European signatories of the Iran nuclear deal, France, Germany and the United Kingdom say they are "deeply worried" about Tehran’s decision to increase uranium enrichment level and have called for an urgent meeting of the JCPOA Commission.
The EU trio have said in a joint statement with the European Union that they are deeply concerned about Iran breaching the terms of the 2015 nuclear deal, also called the Joint Comprehensive Plan of Action (JCPOA).
In the meantime, French President has sent a special envoy to Tehran to meet with Iran's Security Chief Ali Shamkhani on Wednesday to discuss Europe's concerns about the implications of the suspension of Iran's commitments under the JCPOA.
Iran in this week violated the 3.67 percent enrichment limit that was agreed in the 2015 accord and has said that it will boost within 50 days its stockpile of enriched Uranium beyond the 300 kilograms allowed by JCPOA.
Meanwhile, a spokesperson for the Iranian Atomic Energy Organization has threatened that "there is nothing to stop Iran from enriching Uranium at 20 percent level," causing grave concern among JCPOA signatories and regional players including Israel.
On Tuesday, the board of governors of UN nuclear watchdog IAEA confirmed that Iran has gone beyond the agreed 3.67 percent level of enrichment.
In their statement, the European powers have said that Iran should reverse its action immediately and remain in compliance with the JCPOA, as Tehran has said that it is willing to remain in the deal if its condition of trade relations with Europe is met.
The EU trio have called for an immediate meeting of the JCPOA Commission. Russia and China are also members of the commission. On Monday, China blamed U.S. pressures for Iran's new stances and Russia broke its silence on Tuesday, saying that Europe should make sure that Iran benefits from the nuclear deal with the West.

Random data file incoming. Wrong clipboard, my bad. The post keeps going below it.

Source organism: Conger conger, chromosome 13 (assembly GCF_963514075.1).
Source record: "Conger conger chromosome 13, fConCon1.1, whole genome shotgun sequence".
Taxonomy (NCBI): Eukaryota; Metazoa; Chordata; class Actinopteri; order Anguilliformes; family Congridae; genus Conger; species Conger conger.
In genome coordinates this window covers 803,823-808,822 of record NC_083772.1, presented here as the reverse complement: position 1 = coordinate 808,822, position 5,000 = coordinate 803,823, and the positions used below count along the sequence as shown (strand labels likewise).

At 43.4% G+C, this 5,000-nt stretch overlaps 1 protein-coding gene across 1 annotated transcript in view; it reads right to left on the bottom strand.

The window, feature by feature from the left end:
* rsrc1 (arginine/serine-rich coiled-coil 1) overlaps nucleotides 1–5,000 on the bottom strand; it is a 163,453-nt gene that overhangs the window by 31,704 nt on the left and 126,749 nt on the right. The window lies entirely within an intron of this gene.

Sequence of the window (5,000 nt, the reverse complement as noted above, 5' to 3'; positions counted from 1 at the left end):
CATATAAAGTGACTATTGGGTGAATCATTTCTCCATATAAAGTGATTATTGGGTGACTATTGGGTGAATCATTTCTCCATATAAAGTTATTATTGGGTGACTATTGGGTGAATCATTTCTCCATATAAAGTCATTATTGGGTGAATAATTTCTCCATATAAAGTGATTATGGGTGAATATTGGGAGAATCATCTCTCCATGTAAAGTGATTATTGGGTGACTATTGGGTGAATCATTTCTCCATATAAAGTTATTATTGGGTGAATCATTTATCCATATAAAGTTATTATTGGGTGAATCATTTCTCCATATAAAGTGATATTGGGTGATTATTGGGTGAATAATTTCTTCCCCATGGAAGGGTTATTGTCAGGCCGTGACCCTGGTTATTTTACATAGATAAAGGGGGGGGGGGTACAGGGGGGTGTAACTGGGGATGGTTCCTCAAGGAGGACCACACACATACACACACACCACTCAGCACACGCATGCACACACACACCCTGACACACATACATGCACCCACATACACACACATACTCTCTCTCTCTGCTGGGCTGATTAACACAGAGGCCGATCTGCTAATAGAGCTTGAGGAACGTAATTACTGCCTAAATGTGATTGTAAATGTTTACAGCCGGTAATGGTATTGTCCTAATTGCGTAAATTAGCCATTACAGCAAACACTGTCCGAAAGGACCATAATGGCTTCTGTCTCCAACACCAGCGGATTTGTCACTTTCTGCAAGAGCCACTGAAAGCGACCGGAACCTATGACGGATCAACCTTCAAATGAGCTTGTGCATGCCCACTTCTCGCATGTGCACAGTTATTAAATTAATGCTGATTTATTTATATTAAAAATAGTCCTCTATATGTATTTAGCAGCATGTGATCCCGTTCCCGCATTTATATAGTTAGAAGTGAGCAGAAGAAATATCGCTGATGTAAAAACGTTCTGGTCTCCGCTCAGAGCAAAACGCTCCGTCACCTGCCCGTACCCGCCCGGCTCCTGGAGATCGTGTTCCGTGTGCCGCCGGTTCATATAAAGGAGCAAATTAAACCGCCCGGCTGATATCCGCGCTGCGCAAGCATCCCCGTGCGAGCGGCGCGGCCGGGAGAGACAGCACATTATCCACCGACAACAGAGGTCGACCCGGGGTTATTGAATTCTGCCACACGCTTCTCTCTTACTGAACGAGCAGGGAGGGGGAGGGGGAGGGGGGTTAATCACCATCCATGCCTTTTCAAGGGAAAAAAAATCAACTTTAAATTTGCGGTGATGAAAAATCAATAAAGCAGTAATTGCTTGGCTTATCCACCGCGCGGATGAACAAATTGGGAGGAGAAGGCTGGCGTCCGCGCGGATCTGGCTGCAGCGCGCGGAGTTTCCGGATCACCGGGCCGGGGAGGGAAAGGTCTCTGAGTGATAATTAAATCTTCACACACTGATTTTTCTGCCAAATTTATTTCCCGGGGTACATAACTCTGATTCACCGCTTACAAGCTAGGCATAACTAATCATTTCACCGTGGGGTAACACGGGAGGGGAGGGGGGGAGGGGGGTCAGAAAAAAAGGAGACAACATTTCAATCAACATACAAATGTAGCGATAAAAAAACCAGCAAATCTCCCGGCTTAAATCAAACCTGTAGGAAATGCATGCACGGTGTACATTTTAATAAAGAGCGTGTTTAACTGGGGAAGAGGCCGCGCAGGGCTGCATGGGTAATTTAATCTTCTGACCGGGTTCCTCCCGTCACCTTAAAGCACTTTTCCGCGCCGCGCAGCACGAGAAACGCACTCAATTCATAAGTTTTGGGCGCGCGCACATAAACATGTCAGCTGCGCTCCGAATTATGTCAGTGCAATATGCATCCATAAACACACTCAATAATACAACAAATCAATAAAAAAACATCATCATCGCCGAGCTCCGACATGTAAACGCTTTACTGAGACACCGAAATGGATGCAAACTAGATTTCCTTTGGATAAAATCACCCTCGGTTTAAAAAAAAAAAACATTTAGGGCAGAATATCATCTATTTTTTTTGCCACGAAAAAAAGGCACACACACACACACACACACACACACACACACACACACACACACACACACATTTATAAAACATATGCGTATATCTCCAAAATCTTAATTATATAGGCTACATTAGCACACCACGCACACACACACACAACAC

European governments have not banned anyone from trading with Iran, but have also shied away from actively facilitating mechanisms that would in effect break U.S. sanctions. Large companies however are reluctant to trade with Iran not to endanger their business relation with the more lucrative U.S. market.
The JCPOA Commission usually meets once in every three months with its remaining members after the United States left the JCPOA in May 2018. Its latest meeting was held in Vienna last week and discussed finalizing the financial mechanism that is meant to help Iran handle international payments in spite of U.S. sanctions on its international banking.
Before the EU statement was issued on Tuesday, Maja Kocijančič, the spokesperson for EU Foreign Policy Chief told reporters, "We call on Iran not to take any further steps that would weaken the JCPOA and reverse all of its actions that are not consistent with the JCPOA."
She conveyed the same message also on Sunday and Monday, insisting that Iran should end violating the terms of the 2015 nuclear deal.
At the same time, there are diplomatic moves under way to save the JCPOA and bring about some sort of reconciliation between Iran and the United States, as tensions between the two countries during recent weeks has seriously endangered the security of the region.
French President Emmanuel Macron has discussed the issue over the phone with the Presidents of Iran and the United States during recent days, further to sending an envoy to Tehran to hold talks with the Islamic Republic officials.
Iran insists that it should benefit from the economic privileges of the JCPOA and has given the EU trio 60 days to fulfil their obligations under the JCPOA, threatening that otherwise, it will take what it calls the third step, literally boosting enrichment to 20 percent.
In a sense, Iran’s argument is rhetorical because the EU has lifted sanctions after Iran agreed to the nuclear deal. In fact it can be argued, Europe is not breaking its commitments to the deal, rather simply it is not going out of its way to help Iran against U.S. sanctions.